Deborah Doxtator, is it? And Ernie Stevens.

Are you Mr. Johnson?

MR. JOHNSON: I'm Alexis Johnson

CHAIRPERSON JAMES: You're Alexis Johnson. Okay. I apologize.

MR. JOHNSON: It's confusing.

CHAIRPERSON JAMES: That's all right.

MR. JOHNSON: Madame Chairman, my name is Alexis Johnson. I'm a lawyer licensed in New Mexico. I've represented citizens and legislators against the Governor of New Mexico on compacts three times.

The issue in those cases has been substantially does the Governor of New Mexico have the power to sign compacts that are out of the scope of the constitution of New Mexico. The answer has been a resounding no. That answer is now incorporated with the U.S. government's litigation. It is moving through the district courts, where it has proceeded beyond the 10th Circuit. It is now on a petition for cert. in the U.S. Supreme Court to answer a very simple question: can a New Mexico Supreme Court decision decide the power of its own state governor?

People think this is about gambling. It is not. This is about a crisis in constitutional government.

To make that clear to you, let me make a couple of points. Whenever one talks about tribal interests in gambling, one is in an area of great sensitivity and for darn good reason. Tribes have reasons for taking the position that something ought to be done and something ought to be done now.

The problem with that is that that interest collides with constitution head on when you get to a state like New Mexico where the IGRA, however perfect or imperfect it is, does not enable a governor to sign a compact without the authority of the constitution or the legislature.

What this means in fundamental terms is that the governor can't do what the people don't enable, and that includes citizens who are tribal who are state citizens.

We have in the nation today, I think, one of the greatest crises ever. The way you know that is that the cases that have been decided in New Mexico and elsewhere have not touched the ground. We have cases that decide that gambling in New Mexico is against public policy and a crime, but we have 11 casinos.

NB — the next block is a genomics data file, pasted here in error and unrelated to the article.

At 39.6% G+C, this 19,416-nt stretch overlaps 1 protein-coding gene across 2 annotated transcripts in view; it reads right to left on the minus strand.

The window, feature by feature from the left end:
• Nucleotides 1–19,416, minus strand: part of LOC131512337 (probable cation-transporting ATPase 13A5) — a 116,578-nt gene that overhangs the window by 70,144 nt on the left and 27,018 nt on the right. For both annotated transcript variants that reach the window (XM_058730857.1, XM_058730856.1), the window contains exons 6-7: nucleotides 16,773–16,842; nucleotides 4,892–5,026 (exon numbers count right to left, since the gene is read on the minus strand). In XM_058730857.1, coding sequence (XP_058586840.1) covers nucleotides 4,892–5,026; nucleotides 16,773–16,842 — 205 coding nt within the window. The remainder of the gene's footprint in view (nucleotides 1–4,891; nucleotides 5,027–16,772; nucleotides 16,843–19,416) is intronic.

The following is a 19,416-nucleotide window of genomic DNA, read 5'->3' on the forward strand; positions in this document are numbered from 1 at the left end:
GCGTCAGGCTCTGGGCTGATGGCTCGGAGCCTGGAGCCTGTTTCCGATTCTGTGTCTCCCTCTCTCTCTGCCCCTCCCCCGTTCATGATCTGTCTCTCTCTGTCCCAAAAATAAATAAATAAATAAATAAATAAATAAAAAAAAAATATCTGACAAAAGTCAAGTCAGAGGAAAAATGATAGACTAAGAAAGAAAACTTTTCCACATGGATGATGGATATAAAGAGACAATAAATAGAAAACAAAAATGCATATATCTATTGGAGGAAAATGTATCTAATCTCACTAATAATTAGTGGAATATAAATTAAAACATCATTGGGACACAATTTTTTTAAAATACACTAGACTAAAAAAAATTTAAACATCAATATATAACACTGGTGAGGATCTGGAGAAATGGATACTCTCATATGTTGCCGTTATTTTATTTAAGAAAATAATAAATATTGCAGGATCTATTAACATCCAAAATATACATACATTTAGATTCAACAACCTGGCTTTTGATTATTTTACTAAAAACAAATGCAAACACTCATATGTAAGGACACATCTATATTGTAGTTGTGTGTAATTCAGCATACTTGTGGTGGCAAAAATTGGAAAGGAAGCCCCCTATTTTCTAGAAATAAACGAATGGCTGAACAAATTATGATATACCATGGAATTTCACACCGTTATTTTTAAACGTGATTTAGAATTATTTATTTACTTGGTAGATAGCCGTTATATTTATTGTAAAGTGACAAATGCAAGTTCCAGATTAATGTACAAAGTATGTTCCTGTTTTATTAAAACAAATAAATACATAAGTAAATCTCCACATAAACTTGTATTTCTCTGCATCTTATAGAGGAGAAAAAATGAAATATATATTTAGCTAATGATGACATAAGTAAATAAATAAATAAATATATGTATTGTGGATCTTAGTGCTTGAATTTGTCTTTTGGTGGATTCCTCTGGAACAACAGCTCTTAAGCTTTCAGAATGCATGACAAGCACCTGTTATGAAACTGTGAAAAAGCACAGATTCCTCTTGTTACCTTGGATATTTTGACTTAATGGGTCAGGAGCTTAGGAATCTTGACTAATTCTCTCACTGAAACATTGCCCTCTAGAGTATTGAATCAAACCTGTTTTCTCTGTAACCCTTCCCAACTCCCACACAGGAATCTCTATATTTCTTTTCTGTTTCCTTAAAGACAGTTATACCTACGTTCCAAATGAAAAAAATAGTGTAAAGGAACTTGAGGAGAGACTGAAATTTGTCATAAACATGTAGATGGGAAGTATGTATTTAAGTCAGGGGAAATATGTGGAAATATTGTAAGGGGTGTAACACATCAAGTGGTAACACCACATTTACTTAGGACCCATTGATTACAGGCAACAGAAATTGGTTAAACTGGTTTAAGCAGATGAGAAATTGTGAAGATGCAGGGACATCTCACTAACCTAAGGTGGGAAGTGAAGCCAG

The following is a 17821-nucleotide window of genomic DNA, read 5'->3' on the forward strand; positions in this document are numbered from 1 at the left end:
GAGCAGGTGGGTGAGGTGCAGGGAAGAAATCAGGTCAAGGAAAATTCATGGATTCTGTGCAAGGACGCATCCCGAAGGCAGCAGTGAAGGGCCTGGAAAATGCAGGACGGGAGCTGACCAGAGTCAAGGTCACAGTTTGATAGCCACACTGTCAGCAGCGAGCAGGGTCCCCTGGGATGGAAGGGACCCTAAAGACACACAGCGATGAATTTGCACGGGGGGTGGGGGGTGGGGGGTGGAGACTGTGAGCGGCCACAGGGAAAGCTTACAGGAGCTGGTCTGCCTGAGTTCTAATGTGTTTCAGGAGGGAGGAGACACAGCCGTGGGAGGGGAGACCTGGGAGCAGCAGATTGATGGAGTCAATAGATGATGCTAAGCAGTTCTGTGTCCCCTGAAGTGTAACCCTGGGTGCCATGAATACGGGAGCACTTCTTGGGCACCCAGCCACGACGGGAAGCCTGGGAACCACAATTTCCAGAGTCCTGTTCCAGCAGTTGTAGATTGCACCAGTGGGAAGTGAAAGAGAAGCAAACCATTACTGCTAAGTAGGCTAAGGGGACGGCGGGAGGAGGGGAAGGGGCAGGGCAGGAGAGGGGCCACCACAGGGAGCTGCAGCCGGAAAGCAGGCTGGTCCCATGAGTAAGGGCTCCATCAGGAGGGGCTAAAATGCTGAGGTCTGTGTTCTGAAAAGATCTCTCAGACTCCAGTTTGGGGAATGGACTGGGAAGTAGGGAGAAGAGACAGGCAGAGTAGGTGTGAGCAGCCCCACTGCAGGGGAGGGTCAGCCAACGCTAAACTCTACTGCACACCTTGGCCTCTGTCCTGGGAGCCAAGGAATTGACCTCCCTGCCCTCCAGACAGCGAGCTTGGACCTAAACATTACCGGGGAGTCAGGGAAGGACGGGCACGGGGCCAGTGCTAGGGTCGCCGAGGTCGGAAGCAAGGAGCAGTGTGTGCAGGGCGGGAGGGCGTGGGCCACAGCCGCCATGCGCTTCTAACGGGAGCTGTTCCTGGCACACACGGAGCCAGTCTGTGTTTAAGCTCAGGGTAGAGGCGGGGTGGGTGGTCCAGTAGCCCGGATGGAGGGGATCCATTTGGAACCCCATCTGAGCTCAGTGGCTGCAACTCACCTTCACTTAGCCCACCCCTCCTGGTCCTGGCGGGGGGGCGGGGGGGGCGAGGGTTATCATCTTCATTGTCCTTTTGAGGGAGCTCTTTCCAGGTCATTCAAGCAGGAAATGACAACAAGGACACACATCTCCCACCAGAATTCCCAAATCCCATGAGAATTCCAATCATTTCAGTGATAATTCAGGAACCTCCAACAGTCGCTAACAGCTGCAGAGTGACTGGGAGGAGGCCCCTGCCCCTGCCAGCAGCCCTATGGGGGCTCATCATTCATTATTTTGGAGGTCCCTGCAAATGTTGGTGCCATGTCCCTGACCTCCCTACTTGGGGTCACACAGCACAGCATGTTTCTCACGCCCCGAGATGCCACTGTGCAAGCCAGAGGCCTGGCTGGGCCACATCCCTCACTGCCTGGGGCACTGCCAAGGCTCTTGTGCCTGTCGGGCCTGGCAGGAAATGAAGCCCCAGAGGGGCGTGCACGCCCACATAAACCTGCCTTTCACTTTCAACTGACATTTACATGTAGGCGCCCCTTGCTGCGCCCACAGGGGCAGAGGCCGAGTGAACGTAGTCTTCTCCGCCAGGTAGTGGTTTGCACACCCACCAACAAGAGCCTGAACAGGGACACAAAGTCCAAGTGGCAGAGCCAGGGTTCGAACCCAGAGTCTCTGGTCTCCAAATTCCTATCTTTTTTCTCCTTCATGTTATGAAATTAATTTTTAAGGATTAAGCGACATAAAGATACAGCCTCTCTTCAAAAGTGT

The only person in New Mexico who is not allowed inside those casinos is the only person who has the authority to do anything about them definitively, and that's U.S. Attorney John Kelly. We have a situation in New Mexico that I would describe as the diminishing of the state, its structures, and its systems. If it continues, I think what we will see is New Mexico will be the first state to say proudly or otherwise, "We have gone from being a territory to being a state and back to being a territory." I suspect that's a suboptimal proposition for most people. I would hope that most states and their people would learn from that suboptimal experience.

We've also seen that the question is not is government for sale. It's how fast is the sale going to be conducted. We've seen the executive power submit to this. We've seen legislative power submit to this, and we've seen judicial power. The last is the most concerning. Gambling is now attacking the drafters of the decisions we have written. "We" means them, but I mean for the state and I mean for those who are seeking to advance the interests of constitutional law in the State of New Mexico.

I appreciate the opportunity. I knew I'd be cut off. I gave you much more lengthy comments. Take care and good luck.


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